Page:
Saturday 20 January 2018

Anthony Daly: The Clare lads will feel they have nothing to fear

Clare manager Davy Fitzgerald celerates with Fergal Lynch after the semi-final
Clare manager Davy Fitzgerald celerates with Fergal Lynch after the semi-final

Anthony Daly

THE die is cast. The battle lines have been drawn, the tactics planned and now it's up to the players of Cork and Clare to shape the All-Ireland final into a great game of hurling.

It is a match that I would love to have been involved in as Dublin manager, even if that would have meant facing my beloved home county and my old team-mate Davy Fitzgerald.

Fate and the sending-off of Ryan O'Dwyer in our semi-final against Cork decided otherwise. That's sport. Nothing we can do about it now.

Apart from home allegiance, as a hurling man and as a manager I look forward to a fascinating battle of wits between Davy Fitz and Jimmy Barry-Murphy.

Davy has given Cork a lot to ponder as they assess this match, because he has shown he can alter his system, and the Rebels will have noticed quite a few changes since the teams met in the Munster semi-final last June.

For a start, Patrick Donnellan stuck rigidly to his sweeper role against Galway, which was really the game that jump-started Clare in the championship. Patrick hardly moved beyond the 20-metre line in that match, whereas he played further forward against Limerick.

There's also a change in directness from Clare, and there's more fast ball being played up the field.

Full-back David McInerney and the corner-backs are not afraid to sweep out and clear the ball down 80 yards. That wasn't happening early in the year.

Then you look at the goal chances Clare failed to take against Cork the last time they met. Darach Honan in particular had three big chances – one into the side netting, one over the bar and one Anthony Nash saved, but he struck it from further out than he probably should have.

The Clare management will have assessed all that and I can envisage them telling Honan that if he gets chances like that this time, to go right in with them and give Nash no chance.

My tip, for what it's worth, is to put a few bob on Honan to score the first goal of the match. Beyond that, I feel Clare's basic recipe will be to crowd the middle, leave the space for Honan and Conor McGrath, and work the fast ball up to them.

How will Cork adapt? It remains to be seen. Brian Murphy's return will definitely help them, but I'm surprised that Tom Kenny is not playing. I thought if Cork were going to use a sweeper, then Kenny was tailor-made for the job.

He is heading towards the end of a fantastic career but he has loads of experience and could do a really good job as a sweeper.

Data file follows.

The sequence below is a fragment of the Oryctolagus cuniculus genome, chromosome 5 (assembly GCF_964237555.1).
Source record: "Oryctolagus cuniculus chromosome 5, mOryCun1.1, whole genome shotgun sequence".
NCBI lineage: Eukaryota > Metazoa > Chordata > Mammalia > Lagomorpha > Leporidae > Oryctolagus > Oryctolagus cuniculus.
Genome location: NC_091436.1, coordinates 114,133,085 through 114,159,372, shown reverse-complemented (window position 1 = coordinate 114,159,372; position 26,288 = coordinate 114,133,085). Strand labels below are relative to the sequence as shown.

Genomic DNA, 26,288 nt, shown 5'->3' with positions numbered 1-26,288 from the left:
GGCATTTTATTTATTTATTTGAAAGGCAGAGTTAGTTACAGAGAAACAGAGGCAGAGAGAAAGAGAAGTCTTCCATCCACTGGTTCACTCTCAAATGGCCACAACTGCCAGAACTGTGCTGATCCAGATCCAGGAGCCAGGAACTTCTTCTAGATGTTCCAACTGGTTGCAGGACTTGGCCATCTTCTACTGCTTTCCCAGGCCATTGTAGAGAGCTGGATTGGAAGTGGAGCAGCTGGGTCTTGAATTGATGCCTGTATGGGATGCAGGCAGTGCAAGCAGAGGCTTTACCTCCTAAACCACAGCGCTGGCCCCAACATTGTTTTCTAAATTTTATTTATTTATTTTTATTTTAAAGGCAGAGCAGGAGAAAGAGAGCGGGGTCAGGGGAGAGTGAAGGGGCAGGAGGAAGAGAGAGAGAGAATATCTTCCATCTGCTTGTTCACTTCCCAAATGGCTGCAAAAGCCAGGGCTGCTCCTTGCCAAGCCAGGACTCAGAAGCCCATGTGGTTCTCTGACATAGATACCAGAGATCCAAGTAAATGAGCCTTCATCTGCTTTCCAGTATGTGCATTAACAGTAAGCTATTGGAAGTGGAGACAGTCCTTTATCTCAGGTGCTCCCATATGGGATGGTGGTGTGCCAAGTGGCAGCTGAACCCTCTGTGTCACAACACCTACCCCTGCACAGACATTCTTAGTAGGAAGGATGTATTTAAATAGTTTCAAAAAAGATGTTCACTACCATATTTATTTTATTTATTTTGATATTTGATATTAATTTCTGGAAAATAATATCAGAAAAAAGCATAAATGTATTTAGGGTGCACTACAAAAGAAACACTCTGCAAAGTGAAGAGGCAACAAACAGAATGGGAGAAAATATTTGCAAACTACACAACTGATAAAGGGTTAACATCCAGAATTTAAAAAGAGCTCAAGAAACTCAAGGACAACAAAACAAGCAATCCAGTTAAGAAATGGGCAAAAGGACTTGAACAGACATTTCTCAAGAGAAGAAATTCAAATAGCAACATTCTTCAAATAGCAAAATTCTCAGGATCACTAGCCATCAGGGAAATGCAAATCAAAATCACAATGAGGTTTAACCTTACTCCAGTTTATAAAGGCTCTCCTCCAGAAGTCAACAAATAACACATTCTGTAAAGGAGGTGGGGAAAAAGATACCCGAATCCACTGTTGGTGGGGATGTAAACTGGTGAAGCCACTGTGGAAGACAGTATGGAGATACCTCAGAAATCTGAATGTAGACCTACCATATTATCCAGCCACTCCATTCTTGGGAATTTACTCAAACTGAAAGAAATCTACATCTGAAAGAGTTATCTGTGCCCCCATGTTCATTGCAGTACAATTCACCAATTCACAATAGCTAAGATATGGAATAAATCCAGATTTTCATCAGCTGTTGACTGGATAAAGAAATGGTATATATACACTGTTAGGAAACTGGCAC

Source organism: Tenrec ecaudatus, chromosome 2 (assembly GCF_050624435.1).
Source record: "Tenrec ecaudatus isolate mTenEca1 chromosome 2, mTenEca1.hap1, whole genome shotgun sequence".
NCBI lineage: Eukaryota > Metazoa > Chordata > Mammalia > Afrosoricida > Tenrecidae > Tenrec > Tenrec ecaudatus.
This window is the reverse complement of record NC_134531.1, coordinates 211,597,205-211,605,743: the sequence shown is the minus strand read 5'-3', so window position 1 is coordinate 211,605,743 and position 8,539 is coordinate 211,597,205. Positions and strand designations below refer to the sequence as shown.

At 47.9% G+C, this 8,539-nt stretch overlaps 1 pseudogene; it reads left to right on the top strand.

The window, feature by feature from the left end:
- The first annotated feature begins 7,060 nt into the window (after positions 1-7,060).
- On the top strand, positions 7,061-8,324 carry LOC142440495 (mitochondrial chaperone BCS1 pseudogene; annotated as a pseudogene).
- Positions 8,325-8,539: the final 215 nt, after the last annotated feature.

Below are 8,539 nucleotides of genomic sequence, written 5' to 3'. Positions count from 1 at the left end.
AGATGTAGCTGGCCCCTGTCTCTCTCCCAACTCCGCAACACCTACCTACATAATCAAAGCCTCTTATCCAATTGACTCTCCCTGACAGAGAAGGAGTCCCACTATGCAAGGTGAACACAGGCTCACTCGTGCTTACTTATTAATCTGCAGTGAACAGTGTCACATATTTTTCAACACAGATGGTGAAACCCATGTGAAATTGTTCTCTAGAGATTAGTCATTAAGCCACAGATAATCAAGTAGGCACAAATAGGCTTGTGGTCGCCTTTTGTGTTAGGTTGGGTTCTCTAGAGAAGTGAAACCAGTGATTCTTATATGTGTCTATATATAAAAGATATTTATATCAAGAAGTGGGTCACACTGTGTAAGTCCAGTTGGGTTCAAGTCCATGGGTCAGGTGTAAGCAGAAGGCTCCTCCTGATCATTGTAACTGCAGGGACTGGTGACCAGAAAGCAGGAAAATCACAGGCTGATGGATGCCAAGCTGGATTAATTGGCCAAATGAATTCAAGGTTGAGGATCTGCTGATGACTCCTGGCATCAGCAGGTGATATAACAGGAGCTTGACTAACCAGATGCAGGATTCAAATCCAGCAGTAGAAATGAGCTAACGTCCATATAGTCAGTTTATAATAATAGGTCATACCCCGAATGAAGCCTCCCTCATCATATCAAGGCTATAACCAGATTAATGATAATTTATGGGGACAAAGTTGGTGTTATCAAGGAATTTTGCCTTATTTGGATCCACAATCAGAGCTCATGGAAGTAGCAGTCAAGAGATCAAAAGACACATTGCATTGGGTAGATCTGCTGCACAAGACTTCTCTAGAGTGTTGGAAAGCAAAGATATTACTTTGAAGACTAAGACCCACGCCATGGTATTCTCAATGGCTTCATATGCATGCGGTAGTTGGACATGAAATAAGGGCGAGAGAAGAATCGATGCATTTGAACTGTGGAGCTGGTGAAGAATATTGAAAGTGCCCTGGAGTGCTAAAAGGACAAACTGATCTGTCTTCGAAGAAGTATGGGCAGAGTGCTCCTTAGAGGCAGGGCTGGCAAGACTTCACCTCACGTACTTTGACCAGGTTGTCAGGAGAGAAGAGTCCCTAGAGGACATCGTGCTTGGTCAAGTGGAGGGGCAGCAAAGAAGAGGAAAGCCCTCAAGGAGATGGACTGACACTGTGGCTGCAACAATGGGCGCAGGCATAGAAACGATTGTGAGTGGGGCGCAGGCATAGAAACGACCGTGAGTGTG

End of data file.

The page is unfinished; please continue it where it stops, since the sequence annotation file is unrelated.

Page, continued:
Christopher Joyce is a good young lad, but it's early in his career and he struggled against O'Dwyer in the semi-final.

Cork did quite well against Dublin in getting some good scores off breaking ball by Patrick Cronin, and then Lorcan McLoughlin and Daniel Kearney steaming through from midfield.

Will they get away with that this time? Will Davy position his sweeper to stop that kind of thing happening?

There are so many fascinating aspects to this game, but it's a funny thing about All-Ireland finals – it often happens that the big names don't have a starring role and the unsung hero steps up to the plate.

I'm thinking of the likes of Fergie Tuohy, who popped up with four crucial points for Clare in 1995; Aidan Fogarty came good for Kilkenny in 2006 and got man of the match; Mark O'Leary for Tipp in 2001 and Walter Walsh for Kilkenny last year.

In short, anything can happen. Both teams have come into the final with plenty of momentum and through the back door, so it's all up for grabs.

Cork have the winning tradition with 30 titles, but most of the Clare lads have beaten Cork at minor and U-21 level and they will feel there's nothing to fear at Croke Park.

Incidentally, I feel it's to Clare's advantage that they will sleep in their own beds tonight and travel up to Dublin tomorrow.

Cork will be in the Burlington hotel as is their tradition, but when I was in Clare teams playing in semi-finals and finals, we always went up on the day and that worked well for us.

Brian Gavin is the referee. He's probably the best in the game and does the job using common sense.

Like any player or any manager, Brian hasn't always had the perfect match, but he's a cool character. I don't think the ref will sway the game.

Irish Independent

Promoted Links

Sport Newsletter

The best sport action straight to your inbox every morning.

Promoted Links

Editor's Choice

Also in Sport